Exxon Mobil, the world’s largest oil and gas company, is dipping its toe in the clean tech sector with a  $600 million investment to develop algae-based biofuel as part of its newly formed partnership with Synthetic Genomics, a research and development company launched by J. Craig Venter, the scientist known for decoding the human genome in the 1990s.

Unlike many of its competitors, over the past years Exxon has largely stayed away from the green sector, as its advocated that over the long run fossil fuels are the only viable energy source that will be able to meet rising  global energy demand. But back in the 1970′s and 80′s Exxon was  involved in Solar research. Here’s a list of their solar patents that tells part of the oil major’s clean tech story.

The company’s venture with Synthetic Genomics comes despite its very public doubts that biofuels  even work. Exxon CEO Rex Tillerson called ethanol “moonshine.” With this investment the Texas company is putting its skepticism aside. As part of this venture it plans to invest an initial $300 million with Synthetic for research and development; and, if certain milestones are met, another $300 million.

“We literally looked at every option we could think of, with several key parameters in mind,” Emil Jacobs, vice president for research and development at Exxon’s research and engineering unit, told The New York Times. “Scale was the first. For transportation fuels, if you can’t see whether you can scale a technology up, then you have to question whether you need to be involved at all.”

Scale is probably the major challenge faced by developers of algae-based biofuels. While a number of startups have successfully produced strains of energy-rich algae in the confines of labs, so far, none have been able to scale production to commercial levels. Back in June, GreenFuel Technologies, an extremely well-funded developer in Cambridge, Mass., shut down because it was unable to control and manage its algae production process.

Exxon predicts algae could produce more than 2,000 gallons of fuel per acre of production each year, compared with 650 gallons for palm trees and 450 gallons for sugar cane. Corn yields just 250 gallons per acre a year.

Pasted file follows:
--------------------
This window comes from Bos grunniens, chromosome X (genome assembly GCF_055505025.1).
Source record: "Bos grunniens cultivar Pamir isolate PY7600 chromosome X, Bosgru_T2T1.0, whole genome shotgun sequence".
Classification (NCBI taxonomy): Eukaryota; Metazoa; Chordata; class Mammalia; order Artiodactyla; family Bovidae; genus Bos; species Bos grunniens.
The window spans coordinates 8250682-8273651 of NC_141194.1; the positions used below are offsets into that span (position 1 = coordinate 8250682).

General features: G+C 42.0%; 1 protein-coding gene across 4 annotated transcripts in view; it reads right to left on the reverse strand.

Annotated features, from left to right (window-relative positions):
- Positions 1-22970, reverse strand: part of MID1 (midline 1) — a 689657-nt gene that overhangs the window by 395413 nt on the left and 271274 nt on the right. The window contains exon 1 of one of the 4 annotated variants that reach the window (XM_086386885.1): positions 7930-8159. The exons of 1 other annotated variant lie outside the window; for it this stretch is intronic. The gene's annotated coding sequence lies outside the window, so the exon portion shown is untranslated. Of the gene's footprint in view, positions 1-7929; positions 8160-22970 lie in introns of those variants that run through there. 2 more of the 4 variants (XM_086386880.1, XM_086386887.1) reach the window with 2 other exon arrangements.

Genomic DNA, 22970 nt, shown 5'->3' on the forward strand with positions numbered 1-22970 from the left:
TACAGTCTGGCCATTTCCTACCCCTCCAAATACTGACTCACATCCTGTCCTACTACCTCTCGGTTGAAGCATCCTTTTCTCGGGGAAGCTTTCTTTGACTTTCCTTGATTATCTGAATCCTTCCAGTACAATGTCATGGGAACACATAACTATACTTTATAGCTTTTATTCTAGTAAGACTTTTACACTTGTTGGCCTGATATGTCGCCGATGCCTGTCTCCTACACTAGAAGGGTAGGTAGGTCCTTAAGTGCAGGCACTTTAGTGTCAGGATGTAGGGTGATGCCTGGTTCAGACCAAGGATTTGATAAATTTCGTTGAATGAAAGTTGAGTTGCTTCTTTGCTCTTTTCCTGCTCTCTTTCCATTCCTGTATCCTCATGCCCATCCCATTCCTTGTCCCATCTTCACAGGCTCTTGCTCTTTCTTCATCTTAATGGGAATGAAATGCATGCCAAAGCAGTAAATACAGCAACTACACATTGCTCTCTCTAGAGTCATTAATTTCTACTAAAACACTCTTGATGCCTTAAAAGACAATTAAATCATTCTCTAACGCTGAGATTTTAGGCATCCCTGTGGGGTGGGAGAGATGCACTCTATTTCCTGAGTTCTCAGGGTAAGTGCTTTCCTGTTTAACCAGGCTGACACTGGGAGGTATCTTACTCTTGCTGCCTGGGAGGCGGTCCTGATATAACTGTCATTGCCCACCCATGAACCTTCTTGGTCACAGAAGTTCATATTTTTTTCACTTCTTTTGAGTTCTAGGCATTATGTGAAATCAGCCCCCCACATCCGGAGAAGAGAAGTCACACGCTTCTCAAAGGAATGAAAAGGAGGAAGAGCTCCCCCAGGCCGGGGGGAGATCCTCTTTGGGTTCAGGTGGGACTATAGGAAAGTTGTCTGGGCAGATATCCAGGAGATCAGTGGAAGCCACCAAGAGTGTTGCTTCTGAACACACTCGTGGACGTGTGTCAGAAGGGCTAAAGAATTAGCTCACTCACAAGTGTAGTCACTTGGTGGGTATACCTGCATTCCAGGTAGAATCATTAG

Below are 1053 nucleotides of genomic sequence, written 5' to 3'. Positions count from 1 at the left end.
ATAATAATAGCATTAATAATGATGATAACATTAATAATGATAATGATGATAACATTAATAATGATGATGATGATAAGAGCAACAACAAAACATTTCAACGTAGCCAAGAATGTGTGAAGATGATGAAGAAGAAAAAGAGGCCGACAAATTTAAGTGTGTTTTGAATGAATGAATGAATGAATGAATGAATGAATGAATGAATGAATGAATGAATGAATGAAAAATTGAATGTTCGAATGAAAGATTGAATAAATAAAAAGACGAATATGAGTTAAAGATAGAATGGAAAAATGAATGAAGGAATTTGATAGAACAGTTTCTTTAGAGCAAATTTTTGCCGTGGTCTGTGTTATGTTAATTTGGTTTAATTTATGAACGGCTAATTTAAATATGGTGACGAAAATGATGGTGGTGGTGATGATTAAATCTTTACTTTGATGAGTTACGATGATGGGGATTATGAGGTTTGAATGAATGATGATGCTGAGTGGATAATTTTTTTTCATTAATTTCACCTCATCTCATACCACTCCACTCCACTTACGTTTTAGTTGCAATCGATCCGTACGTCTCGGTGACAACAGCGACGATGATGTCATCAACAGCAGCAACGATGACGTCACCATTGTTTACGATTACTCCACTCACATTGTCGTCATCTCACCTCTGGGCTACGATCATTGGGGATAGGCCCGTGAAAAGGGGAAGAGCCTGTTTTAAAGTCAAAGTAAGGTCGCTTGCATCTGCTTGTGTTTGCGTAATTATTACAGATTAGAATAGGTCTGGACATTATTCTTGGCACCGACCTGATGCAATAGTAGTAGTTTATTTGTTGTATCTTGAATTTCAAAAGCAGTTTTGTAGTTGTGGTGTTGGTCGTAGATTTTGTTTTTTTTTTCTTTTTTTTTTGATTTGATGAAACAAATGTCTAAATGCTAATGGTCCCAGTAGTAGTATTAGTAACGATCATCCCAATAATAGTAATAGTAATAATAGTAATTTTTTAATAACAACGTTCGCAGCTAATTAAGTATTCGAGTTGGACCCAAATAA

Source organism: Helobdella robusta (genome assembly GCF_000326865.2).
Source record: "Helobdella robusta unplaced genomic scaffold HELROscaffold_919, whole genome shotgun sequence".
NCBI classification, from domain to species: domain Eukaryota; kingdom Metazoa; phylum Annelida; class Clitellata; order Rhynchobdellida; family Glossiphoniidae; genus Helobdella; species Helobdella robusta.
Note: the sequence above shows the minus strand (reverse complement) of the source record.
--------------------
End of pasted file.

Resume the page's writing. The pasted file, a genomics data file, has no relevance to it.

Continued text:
Exxon’s biofuel investment remains quite modest compared to what it invests every year in its oil and gas business. In 2009 the company plans to invest $29 billion in its oil and gas business  and grow production by about 725,000 barrels of oil equivalent per day.

The investment also comes as a number of its competitors are re-focusing back on their core oil and gas business. For example, BP, which over the past year has closed solar panel factories in Europe and the U.S., significantly cut its clean energy investments from $1.5 billion to $1.0 billion.

About BP’s refocus on its core oil and gas business, the Financial Times writes:

[BP CEO] Tony Hayward, who succeeded Lord Browne two years ago, is pinning BP’s hopes for the future more firmly than before on oil and gas. As one former BP executive puts it, ‘oil and gas are in the company’s DNA”. Another says that, while the rest of the world is trying to move forward, Mr Hayward is “turning the clock back.’

Alternative energy provides less than 1 per cent of BP’s revenues and none of its profits. Capital spending will be about $20bn this year, of which at most 5 per cent will go into renewable energy. But the reason behind the faltering of its ambitions for the business are telling – both for the future of the oil industry and for the world’s energy supplies.

Exxon’s investments mark a milestone in the budding algae-based biofuel market, which so far has largely been backed by venture capital firms.  The move could encourage other large strategic investors to enter the sector, which could help speed up overall biofuel production.